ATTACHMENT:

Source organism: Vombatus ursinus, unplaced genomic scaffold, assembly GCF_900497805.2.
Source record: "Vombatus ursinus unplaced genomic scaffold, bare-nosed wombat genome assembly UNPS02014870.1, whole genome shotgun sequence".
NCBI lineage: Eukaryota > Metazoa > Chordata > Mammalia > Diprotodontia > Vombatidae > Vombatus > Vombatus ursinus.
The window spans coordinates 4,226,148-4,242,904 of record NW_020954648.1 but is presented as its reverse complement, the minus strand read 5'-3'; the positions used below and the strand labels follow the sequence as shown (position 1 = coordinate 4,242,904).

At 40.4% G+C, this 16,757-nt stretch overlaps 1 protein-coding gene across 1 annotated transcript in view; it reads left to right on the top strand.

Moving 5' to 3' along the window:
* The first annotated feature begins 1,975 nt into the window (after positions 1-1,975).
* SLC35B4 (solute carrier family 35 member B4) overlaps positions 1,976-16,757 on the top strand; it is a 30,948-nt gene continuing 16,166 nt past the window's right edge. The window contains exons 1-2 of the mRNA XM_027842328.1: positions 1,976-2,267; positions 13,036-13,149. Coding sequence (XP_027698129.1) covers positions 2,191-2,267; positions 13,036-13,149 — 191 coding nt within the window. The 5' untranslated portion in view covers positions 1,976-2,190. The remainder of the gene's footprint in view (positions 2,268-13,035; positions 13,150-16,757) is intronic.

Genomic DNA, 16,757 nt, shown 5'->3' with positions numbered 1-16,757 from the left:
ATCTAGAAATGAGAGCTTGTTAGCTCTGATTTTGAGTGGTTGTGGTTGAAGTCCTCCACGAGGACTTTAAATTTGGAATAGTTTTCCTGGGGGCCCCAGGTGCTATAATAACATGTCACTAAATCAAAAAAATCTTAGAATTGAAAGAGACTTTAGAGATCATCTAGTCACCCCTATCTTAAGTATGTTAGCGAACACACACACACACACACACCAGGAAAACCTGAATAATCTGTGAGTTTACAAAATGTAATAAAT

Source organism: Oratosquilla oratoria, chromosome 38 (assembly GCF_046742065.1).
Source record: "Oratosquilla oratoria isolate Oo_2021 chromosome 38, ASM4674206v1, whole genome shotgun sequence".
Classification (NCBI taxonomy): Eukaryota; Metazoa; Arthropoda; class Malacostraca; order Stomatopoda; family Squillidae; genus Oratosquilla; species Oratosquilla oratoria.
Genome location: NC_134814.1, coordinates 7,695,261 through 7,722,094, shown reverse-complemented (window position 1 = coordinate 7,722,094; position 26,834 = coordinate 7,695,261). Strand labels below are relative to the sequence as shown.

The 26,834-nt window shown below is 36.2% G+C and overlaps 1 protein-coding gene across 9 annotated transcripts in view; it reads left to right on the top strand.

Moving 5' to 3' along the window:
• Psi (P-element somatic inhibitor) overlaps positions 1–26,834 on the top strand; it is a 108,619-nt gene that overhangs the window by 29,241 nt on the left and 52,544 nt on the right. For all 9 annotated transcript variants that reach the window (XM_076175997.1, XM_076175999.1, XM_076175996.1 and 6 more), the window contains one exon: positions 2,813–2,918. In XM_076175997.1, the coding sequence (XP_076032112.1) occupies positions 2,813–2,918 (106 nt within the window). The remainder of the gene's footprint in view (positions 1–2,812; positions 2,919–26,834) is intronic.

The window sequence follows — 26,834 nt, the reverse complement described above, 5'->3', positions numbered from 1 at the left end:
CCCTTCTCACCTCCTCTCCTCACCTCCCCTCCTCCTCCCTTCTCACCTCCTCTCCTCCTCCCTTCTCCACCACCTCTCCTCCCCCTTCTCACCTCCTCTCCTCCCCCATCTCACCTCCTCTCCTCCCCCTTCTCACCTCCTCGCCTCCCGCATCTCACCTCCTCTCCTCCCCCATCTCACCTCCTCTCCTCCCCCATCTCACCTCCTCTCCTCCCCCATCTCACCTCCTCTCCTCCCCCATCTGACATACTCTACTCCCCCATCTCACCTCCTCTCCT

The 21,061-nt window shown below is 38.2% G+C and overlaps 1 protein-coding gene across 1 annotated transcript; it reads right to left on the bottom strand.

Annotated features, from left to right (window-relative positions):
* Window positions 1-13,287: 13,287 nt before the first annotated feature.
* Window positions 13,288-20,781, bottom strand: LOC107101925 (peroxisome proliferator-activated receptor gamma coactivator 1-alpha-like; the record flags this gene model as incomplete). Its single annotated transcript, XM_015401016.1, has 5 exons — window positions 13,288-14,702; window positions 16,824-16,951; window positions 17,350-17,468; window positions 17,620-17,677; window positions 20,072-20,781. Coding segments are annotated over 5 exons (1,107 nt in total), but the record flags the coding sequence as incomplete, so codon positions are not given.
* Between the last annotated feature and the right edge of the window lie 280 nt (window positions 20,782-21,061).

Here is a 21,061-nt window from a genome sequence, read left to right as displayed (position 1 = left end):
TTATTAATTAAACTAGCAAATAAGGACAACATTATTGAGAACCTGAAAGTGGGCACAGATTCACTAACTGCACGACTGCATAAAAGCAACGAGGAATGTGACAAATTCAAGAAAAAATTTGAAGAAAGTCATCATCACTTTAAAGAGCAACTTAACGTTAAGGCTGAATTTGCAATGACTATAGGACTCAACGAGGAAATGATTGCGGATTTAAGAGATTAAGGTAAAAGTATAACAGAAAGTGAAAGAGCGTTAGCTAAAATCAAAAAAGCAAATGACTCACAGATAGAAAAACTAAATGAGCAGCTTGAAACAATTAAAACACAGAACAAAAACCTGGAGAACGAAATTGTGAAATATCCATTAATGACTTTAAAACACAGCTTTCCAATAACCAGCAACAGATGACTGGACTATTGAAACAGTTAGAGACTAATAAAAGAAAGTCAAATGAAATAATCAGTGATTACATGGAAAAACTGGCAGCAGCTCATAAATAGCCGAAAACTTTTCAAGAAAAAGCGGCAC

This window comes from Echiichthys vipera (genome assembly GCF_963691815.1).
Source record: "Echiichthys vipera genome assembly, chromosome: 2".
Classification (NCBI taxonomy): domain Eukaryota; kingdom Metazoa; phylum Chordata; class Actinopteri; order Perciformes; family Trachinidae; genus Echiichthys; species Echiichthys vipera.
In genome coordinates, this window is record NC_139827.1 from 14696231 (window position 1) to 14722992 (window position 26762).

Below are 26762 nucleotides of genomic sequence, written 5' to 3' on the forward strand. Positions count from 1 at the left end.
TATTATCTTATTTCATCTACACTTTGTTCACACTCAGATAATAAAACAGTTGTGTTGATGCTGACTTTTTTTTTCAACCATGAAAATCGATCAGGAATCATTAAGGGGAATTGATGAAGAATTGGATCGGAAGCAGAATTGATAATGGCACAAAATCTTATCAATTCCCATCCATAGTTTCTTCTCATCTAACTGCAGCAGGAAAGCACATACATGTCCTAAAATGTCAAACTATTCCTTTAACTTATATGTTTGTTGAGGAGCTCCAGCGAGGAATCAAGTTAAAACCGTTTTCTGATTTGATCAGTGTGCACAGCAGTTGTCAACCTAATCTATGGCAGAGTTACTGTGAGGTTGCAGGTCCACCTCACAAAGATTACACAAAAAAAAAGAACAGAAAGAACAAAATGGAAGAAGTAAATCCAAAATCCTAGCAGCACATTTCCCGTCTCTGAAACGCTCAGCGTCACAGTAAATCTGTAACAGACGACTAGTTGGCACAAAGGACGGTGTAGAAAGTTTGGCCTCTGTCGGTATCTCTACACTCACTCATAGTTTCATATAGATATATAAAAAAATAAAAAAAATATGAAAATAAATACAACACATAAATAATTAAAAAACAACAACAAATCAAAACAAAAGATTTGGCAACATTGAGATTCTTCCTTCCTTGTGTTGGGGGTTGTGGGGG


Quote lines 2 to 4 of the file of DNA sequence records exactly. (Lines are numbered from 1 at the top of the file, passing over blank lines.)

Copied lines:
Source record: "Vombatus ursinus unplaced genomic scaffold, bare-nosed wombat genome assembly UNPS02014870.1, whole genome shotgun sequence".
NCBI lineage: Eukaryota > Metazoa > Chordata > Mammalia > Diprotodontia > Vombatidae > Vombatus > Vombatus ursinus.
The window spans coordinates 4,226,148-4,242,904 of record NW_020954648.1 but is presented as its reverse complement, the minus strand read 5'-3'; the positions used below and the strand labels follow the sequence as shown (position 1 = coordinate 4,242,904).